Eyeing a quick trade deal with the United States after Brexit, UK’s new Prime Minister Boris Johnson has tried to revive discussions over Genetically Modified Organisms (GMOs).
“Let’s start now to liberate the UK’s extraordinary bioscience sector from anti genetic modification rules,” Johnson said, in his first speech as the UK’s new prime minister.
“Let’s develop the blight-resistant crops that will feed the world,” he added.
The biotech sector hailed Johnson’s statement, saying that it’d significantly benefit innovation in Europe’s agriculture sector.
Beat Spät from EuropaBIO, which represents the biotech industry groups in the EU, commented: “It would be a welcome change if the UK could operate a predictable, transparent, and science-based approvals process as the European system has failed to operate as such since its establishment”.
“Unfortunately politics and illegitimate science have delivered a debilitating impact on agriculture innovation to the detriment of EU farmers, consumers, and the environment. Perhaps the UK will finally benefit from these safe technologies that have been utilized all over the world for over 20 years,” he added.
The discussion over science-based policymaking in the EU, in general, has heated up over past years. However, the topic of GMOs, which are banned in Europe, hasn’t been centre stage for some while.
But rumours suggest that in the next 5 years the topic will be re-visited at an EU level.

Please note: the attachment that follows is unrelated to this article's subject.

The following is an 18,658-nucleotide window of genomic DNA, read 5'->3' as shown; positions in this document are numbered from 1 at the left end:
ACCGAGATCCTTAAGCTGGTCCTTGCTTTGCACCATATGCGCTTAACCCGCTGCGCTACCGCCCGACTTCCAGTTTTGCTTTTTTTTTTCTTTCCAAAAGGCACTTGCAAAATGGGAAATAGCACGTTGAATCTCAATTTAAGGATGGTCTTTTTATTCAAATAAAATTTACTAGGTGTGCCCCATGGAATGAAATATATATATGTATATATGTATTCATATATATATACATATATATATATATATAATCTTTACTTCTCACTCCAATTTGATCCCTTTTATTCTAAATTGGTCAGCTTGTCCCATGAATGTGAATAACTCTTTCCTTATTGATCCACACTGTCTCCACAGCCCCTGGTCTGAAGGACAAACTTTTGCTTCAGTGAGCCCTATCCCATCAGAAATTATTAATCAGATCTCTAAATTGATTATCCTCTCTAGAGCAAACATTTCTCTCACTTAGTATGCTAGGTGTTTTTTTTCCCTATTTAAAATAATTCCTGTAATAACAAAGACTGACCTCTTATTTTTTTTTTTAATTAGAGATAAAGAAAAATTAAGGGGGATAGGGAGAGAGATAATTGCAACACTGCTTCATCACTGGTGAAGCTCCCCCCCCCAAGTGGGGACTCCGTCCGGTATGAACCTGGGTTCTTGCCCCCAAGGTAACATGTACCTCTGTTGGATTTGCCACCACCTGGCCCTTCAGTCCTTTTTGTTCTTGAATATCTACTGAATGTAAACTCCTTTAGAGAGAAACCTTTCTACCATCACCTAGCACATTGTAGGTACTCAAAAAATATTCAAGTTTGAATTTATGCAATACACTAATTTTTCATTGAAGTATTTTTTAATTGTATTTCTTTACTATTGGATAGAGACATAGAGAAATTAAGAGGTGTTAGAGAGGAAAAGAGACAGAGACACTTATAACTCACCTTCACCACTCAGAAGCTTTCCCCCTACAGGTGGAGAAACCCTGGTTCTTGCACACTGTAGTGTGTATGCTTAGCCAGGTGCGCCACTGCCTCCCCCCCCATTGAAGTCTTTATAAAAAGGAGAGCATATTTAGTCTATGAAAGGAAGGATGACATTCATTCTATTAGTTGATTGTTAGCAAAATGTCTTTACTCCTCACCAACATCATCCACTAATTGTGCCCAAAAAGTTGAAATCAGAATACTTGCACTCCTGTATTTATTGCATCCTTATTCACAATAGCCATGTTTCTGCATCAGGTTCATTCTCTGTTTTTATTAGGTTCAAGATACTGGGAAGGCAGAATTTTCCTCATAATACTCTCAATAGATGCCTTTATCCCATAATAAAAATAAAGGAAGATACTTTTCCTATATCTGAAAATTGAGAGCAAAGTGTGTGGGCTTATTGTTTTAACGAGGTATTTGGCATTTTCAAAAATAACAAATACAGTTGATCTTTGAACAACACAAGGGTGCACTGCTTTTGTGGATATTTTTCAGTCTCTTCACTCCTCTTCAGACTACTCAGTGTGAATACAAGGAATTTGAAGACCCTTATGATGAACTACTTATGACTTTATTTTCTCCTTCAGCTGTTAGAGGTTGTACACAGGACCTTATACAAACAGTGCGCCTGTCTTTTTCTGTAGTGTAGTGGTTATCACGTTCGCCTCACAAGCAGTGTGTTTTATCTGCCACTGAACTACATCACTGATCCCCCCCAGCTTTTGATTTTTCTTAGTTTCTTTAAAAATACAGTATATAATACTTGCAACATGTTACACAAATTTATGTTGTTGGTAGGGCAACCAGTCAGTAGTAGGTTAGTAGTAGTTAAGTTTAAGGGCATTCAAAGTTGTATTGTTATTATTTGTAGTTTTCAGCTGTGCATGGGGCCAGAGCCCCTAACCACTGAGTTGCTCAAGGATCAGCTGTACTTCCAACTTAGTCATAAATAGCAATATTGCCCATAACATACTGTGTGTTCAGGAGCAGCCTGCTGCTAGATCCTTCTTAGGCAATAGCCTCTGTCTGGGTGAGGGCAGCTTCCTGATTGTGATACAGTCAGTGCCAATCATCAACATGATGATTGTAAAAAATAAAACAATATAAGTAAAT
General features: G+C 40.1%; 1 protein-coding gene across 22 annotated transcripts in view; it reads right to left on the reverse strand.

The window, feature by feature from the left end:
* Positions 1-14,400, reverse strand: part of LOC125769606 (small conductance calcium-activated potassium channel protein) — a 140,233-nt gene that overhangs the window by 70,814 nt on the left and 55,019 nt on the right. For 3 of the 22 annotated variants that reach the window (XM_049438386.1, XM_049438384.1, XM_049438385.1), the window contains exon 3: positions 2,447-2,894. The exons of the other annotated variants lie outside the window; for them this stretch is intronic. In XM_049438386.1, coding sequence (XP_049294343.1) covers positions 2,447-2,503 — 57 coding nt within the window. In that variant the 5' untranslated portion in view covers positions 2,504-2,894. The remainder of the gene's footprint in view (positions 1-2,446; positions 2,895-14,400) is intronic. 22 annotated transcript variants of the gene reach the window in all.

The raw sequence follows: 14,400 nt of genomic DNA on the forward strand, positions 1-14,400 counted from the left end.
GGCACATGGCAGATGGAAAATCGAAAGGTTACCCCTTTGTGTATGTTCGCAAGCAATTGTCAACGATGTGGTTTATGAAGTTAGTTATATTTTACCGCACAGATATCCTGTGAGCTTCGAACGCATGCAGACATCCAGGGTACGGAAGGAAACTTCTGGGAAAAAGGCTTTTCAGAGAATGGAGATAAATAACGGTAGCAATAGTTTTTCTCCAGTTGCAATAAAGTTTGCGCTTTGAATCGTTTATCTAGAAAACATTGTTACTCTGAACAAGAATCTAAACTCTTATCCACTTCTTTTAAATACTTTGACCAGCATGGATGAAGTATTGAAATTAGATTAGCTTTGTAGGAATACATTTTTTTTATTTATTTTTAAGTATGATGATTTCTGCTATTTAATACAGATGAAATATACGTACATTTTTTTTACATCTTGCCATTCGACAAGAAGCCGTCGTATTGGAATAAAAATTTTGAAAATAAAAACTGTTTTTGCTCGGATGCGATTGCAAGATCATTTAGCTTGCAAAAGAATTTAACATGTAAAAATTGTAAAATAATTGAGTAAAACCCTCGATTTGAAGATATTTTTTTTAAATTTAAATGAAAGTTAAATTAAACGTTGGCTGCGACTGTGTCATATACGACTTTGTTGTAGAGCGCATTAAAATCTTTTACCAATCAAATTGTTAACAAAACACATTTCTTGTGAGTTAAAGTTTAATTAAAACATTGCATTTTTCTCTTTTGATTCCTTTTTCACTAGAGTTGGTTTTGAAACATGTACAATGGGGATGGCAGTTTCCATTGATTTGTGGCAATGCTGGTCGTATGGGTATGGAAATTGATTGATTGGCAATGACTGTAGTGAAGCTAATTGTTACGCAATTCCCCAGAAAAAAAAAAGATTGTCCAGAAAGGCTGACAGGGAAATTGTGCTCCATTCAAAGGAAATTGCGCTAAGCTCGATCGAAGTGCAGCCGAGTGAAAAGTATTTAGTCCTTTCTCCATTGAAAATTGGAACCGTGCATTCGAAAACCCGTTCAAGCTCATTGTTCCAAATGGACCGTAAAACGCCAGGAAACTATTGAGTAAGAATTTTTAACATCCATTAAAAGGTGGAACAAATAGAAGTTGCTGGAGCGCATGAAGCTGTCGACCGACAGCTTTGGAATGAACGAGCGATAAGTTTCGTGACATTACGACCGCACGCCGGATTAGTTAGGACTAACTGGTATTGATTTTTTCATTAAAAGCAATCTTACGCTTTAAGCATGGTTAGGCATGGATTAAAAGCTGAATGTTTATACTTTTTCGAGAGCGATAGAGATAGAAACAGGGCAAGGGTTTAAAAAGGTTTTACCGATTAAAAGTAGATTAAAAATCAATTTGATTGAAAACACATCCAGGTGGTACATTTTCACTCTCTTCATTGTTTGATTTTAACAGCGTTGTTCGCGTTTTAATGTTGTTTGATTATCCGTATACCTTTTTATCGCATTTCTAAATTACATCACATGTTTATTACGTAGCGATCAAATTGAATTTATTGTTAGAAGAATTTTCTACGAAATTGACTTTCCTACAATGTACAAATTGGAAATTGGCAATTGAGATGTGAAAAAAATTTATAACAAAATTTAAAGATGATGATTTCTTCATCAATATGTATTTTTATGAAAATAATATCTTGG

In an interview with EURACTIV in March, EU Health Commissioner Vytenis Andriukaitis backed the GMOs and wondered: “Please tell me, how many people have died because of GMOs? Do you have statistics?”
But the opposition of the EU public opinion against GMOs is well-rooted and will be hard to overturn the situation.
In the case of London, though, a shift in the GM legislation could be critical. The US is already putting too much pressure on the UK to open the doors to GMOs in order to seal a post-Brexit trade deal.
Nick von Westenholz, director for EU exit and international trade in the UK National Farmers Union, told EURACTIV last February that in the event of a no-deal Brexit, the UK should not rush to strike a trade deal with countries like the United States.
“The notion that in a no-deal situation we are going to look to the US and tighten something up very quickly to get us out of the mess, I think it’s compounding the problem,” he said.
“There is no doubt and the US government and the industry have made it clear that they would expect that,” Westenholz said.
“They clearly find the EU approach to sanitary issues like GMOs unjustified. They would prefer the EU to have another approach and they will have a similar approach with the UK in the trade talks,” he added.
[Edited by Samuel Stolton]